primitive forms of behavior, such as curling up into a fetal position, eating
with one’s hands, and so forth. The symptoms of schizophrenia usually occur
during adolescence or early adulthood, except for paranoid schizophrenia, which
usually has a later onset. The process of schizophrenia is often slow, with the
exception of catatonia, which may have an abrupt onset. As an adolescent, a
person who later develops schizophrenia is often antisocial with others, lonely,
and depressed. Plans for the future may appear to others as vague or
unrealistic.

It is possible that there may be a preschizophrenic phase a year or two
before the disorder is diagnosed. This phase may include neurotic symptoms such
as acute or chronic anxiety, phobias, obsessions, and compulsions or may reveal
dissociative features. As anxiety mounts, indications of a thought disorder may
appear. An adolescent may complain of difficulty with concentration and with
the ability to complete school work or job-related work. Over time there is
severe deterioration of work along with the deterioration of the ability to cope
with the environment. Complains such as mind wandering and needing to devote
more time to maintaining one’s thoughts are heard. Finally, the ability to keep
out unwanted intrusions into one’s thoughts becomes impossible. As a result,
the person finds that his or her mind becomes so confused and thoughts so
distracted, that the ability to have ordinary conversations with others is lost.

The person may initially feel that something strange or wrong is going
on. He or she misinterprets things going on in the environment and may give
mystical or symbolic meanings to ordinary events. The schizophrenic may think
that certain colors hold special powers or a thunderstorm is a message from God.

The person often mistakes other people’s actions or words as signs of hostility
or evidence of harmful intent. As the disease progresses, the person suffers
from strong feelings of rejection, lack of self-respect, loneliness, and
feelings of worthlessness. Emotional and physical withdrawal increase feelings
of isolation, as does an inability to trust or sociate with others. The
withdrawal may become severe, and withdrawal from reality may be noticeable from
hallucinations, delusions, and odd mannerisms. Some schizophrenics think their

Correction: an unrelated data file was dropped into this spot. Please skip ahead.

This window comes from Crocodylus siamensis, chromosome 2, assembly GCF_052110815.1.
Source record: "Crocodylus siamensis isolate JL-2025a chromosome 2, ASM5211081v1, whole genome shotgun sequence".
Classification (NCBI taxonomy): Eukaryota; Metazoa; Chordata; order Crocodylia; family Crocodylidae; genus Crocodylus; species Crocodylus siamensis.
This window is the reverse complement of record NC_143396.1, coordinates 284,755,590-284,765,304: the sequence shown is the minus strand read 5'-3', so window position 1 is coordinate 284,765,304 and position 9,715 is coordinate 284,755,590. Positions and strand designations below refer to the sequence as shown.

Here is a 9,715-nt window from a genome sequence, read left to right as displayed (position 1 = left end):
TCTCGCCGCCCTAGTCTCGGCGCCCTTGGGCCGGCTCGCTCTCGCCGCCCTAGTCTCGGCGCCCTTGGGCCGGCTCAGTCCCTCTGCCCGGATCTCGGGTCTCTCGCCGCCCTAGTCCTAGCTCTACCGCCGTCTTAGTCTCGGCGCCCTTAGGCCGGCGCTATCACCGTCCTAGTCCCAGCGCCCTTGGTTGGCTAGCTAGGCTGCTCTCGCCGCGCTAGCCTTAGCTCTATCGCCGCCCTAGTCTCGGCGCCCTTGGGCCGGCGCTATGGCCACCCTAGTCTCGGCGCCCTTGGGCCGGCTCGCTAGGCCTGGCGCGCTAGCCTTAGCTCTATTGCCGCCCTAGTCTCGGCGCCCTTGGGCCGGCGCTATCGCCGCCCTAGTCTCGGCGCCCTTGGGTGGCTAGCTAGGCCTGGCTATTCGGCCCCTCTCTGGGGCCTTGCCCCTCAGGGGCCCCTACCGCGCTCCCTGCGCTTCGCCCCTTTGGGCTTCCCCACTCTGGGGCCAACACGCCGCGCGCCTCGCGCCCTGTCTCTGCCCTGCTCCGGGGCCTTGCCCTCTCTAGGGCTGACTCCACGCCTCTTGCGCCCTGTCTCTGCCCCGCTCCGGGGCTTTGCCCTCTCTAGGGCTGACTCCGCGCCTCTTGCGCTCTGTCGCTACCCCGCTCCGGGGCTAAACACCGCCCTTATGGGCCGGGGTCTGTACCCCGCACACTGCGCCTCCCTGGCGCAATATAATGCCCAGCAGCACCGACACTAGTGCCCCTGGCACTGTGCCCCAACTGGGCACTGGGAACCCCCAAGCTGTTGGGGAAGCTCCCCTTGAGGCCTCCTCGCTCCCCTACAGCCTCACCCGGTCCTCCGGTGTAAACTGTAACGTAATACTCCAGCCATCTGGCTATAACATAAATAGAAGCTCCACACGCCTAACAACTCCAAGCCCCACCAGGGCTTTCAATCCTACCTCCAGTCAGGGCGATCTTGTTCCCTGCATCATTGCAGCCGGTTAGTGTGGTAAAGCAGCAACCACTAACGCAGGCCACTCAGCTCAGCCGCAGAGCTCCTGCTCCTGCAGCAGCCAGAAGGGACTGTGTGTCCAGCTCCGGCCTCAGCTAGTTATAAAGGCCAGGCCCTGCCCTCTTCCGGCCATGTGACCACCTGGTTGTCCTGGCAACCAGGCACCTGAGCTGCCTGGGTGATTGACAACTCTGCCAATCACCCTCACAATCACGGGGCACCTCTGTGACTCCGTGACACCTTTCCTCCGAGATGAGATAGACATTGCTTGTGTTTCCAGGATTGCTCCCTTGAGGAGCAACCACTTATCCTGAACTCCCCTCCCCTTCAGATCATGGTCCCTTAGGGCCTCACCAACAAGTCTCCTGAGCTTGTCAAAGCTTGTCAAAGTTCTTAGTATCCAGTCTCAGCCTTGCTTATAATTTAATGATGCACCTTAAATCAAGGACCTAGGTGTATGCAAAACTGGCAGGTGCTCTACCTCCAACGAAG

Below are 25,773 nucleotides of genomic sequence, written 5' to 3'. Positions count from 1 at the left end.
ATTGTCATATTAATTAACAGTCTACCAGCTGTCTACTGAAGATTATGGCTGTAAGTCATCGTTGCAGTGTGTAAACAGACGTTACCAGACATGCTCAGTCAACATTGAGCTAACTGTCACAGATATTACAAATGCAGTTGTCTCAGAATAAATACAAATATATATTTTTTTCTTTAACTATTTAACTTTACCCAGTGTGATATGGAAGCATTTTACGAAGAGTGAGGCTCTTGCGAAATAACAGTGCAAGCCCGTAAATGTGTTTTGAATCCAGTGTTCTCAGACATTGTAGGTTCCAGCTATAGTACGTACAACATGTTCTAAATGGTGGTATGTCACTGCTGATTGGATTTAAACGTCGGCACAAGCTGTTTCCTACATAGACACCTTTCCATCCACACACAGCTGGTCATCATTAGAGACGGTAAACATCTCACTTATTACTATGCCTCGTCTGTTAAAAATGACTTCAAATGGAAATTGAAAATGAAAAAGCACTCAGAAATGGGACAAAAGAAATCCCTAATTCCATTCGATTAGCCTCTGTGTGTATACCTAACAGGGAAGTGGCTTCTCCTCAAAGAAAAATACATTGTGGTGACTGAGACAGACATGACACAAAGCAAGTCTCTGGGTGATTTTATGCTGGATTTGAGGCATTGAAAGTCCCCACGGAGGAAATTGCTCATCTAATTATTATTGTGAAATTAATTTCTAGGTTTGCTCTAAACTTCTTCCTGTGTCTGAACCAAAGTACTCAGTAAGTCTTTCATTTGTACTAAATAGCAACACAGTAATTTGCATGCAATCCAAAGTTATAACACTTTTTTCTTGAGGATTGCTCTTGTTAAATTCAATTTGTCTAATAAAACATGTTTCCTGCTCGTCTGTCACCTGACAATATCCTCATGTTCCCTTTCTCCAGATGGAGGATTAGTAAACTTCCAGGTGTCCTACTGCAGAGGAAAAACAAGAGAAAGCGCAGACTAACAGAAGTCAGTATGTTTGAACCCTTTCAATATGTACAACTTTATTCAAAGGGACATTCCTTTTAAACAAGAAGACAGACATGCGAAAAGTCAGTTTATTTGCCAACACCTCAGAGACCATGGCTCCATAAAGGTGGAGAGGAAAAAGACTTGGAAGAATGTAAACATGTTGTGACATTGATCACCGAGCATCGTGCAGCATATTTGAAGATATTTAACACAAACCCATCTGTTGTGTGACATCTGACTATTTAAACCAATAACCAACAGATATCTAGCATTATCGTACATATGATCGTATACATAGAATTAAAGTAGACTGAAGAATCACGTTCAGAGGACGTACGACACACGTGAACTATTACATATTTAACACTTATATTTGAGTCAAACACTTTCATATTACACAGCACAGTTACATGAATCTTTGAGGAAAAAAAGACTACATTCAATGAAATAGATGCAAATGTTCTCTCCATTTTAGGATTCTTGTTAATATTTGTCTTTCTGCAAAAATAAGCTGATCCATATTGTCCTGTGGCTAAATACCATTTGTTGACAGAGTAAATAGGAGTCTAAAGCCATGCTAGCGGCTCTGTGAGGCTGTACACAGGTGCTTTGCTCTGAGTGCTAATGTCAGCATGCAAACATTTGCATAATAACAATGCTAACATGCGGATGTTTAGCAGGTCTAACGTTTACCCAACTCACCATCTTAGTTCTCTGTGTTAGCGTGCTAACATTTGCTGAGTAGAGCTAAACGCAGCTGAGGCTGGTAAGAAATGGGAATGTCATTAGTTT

thoughts are being controlled by others or that their thoughts are being
broadcast to the world. Others think that people are out to harm them or are
spreading rumors about them. Voices are usually heard in the form of commands
or belittling statements about his or her character. These voices may seem to
appear from outside the room, from electrical appliances, or from other sources.

There are many different factors that lead to schizophrenia. The main
way to acquire schizophrenia is through heredity. A person has a 46% chance of
getting schizophrenia if his or her mother and father has it. One identical twin
has a 46% chance of getting schizophrenia if the other twin acquires it (Coon
546). There are also some environmental factors that lead to schizophrenia.

One is if the mother gets the flu during the second trimester of pregnancy
causing brain damage to the unborn child. Another factor is complications at
birth that could affect the child mentally. Another factor causing
schizophrenia is stress because the mind is overworked and eventually can’t
function properly. An important factor concerning schizophrenia is how a child
is raised. If the child has abusive parents, he or she will have serious mental
problems in the future.

Early in this disease, there may be obsession with religion, matters of
the supernatural, or abstract causes of creation. Speech may be characterized
by unclear symbolisms. Later, words and phrases may become puzzling, and these
can only be understood as part of the person’s private fantasy world. People
who have been ill with schizophrenia for a long time often have speech patterns
that are disoriented and aimless and deficient of meaning to the casual observer.

Sexual activity is frequently altered in mental disorders. Homosexual concerns
may be associated with all psychoses but are most prominent with paranoia.

Doubts concerning sexual identity, exaggerated sexual needs, altered sexual